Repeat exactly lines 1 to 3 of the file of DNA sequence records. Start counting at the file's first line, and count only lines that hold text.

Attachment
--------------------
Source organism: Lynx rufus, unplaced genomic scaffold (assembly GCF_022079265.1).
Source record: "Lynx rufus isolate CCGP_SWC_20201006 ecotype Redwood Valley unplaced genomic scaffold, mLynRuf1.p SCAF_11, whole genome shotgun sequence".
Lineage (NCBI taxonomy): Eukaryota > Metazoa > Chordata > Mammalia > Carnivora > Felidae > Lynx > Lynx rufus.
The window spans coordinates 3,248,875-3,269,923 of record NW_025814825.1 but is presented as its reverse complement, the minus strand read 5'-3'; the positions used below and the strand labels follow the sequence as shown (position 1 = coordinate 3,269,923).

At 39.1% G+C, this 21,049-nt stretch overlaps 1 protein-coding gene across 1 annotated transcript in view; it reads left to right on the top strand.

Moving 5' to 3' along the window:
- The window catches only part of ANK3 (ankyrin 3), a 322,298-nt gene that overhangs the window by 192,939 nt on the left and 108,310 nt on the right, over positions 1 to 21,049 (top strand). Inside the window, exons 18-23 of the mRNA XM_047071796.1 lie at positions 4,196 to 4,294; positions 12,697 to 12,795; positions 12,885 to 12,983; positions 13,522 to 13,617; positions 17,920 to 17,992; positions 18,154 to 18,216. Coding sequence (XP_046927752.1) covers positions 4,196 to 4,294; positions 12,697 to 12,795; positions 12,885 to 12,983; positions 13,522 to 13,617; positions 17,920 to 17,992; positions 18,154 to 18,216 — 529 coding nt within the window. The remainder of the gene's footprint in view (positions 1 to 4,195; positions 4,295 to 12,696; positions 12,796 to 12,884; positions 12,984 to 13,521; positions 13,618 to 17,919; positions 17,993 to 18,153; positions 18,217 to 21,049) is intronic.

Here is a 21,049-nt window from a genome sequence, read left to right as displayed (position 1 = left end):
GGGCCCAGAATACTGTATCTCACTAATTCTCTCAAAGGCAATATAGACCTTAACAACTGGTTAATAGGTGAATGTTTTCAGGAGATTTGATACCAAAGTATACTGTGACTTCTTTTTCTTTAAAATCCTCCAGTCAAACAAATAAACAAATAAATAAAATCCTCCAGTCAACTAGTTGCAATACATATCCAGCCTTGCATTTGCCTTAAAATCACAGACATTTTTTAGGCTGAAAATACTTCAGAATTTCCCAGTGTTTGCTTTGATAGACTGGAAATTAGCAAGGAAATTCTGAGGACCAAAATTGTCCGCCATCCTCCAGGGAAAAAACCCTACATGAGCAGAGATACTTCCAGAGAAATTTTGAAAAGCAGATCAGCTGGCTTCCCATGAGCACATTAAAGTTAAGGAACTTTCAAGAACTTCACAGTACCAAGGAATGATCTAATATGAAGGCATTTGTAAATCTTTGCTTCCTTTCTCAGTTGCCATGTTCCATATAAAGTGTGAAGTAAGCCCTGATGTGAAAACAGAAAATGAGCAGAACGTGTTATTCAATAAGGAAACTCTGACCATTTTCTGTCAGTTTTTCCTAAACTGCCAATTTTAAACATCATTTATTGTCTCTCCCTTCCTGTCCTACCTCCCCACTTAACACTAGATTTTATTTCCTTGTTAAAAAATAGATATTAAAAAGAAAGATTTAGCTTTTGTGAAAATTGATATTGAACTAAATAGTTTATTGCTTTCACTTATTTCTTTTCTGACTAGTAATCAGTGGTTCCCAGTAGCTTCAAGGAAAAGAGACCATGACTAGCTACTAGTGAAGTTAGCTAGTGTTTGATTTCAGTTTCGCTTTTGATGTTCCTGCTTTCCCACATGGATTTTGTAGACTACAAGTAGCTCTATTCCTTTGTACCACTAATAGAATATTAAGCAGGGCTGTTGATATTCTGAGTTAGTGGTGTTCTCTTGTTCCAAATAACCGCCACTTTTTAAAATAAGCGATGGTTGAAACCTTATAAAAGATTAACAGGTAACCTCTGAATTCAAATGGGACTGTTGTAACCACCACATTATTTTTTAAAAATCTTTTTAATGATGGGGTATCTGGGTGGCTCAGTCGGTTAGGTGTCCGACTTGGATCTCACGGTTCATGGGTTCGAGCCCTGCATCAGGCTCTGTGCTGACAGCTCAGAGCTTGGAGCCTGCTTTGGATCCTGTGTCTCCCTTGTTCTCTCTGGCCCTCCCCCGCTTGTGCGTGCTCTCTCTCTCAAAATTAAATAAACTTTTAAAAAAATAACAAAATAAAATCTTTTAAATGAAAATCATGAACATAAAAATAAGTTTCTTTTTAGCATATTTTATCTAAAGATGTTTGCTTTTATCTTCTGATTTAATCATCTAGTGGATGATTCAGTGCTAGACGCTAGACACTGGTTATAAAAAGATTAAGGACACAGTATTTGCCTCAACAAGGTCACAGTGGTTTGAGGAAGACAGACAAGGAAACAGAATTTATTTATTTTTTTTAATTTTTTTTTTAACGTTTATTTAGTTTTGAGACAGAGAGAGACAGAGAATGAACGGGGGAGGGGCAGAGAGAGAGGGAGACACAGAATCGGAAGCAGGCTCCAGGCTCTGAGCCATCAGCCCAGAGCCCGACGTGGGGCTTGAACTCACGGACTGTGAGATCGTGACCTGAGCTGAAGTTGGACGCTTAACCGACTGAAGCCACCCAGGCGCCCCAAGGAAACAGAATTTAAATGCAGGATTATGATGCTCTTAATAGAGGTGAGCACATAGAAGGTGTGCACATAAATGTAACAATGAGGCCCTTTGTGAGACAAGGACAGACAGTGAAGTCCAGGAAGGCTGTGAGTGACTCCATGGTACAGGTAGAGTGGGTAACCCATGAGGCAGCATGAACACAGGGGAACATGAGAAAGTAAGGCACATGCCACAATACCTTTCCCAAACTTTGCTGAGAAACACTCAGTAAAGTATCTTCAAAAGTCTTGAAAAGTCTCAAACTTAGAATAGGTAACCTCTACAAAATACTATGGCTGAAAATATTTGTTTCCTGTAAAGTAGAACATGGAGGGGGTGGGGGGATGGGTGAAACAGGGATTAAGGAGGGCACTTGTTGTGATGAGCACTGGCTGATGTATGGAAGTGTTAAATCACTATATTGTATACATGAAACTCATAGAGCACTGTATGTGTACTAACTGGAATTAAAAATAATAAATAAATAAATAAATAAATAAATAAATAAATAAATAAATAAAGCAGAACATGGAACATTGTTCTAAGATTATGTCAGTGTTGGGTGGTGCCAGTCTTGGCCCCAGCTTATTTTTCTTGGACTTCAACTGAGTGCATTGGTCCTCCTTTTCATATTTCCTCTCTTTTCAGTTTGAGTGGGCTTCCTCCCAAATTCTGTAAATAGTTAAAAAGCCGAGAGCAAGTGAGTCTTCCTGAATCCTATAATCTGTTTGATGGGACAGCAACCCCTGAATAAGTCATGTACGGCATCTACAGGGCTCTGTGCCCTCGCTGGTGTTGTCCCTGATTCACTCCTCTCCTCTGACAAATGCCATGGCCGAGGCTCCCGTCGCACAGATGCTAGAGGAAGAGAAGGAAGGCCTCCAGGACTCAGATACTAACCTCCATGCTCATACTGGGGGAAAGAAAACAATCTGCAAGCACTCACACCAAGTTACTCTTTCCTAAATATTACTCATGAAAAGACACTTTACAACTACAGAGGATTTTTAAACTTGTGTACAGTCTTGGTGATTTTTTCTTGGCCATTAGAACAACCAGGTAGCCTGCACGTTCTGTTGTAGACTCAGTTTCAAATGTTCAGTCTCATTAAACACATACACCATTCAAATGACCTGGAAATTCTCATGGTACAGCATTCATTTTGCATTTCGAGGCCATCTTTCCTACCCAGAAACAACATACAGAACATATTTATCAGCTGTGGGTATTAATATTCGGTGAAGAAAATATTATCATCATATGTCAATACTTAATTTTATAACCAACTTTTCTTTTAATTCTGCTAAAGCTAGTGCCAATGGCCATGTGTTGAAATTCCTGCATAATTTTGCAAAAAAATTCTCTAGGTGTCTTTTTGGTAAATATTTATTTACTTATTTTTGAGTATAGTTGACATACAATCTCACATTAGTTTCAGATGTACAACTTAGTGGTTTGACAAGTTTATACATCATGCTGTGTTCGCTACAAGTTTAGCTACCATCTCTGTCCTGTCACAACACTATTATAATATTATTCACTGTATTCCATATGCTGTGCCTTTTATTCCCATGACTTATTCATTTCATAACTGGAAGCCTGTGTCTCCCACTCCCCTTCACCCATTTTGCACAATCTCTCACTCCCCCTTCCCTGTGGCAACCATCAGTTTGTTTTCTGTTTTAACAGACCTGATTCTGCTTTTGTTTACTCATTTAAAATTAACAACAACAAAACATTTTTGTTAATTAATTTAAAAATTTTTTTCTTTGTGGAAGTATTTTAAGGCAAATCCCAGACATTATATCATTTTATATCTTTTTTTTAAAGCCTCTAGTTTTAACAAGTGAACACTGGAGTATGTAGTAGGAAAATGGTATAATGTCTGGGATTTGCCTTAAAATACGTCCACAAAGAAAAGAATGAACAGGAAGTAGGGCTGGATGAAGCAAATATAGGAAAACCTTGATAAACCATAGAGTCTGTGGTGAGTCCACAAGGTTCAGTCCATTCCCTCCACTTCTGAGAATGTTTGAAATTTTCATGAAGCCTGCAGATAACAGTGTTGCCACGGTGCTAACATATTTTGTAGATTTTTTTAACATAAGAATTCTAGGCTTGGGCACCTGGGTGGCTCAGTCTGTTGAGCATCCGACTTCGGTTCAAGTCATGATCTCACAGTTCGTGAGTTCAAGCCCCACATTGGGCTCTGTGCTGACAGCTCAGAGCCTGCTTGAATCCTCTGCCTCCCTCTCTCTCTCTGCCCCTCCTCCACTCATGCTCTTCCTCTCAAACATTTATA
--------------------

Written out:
Source organism: Lynx rufus, unplaced genomic scaffold (assembly GCF_022079265.1).
Source record: "Lynx rufus isolate CCGP_SWC_20201006 ecotype Redwood Valley unplaced genomic scaffold, mLynRuf1.p SCAF_11, whole genome shotgun sequence".
Lineage (NCBI taxonomy): Eukaryota > Metazoa > Chordata > Mammalia > Carnivora > Felidae > Lynx > Lynx rufus.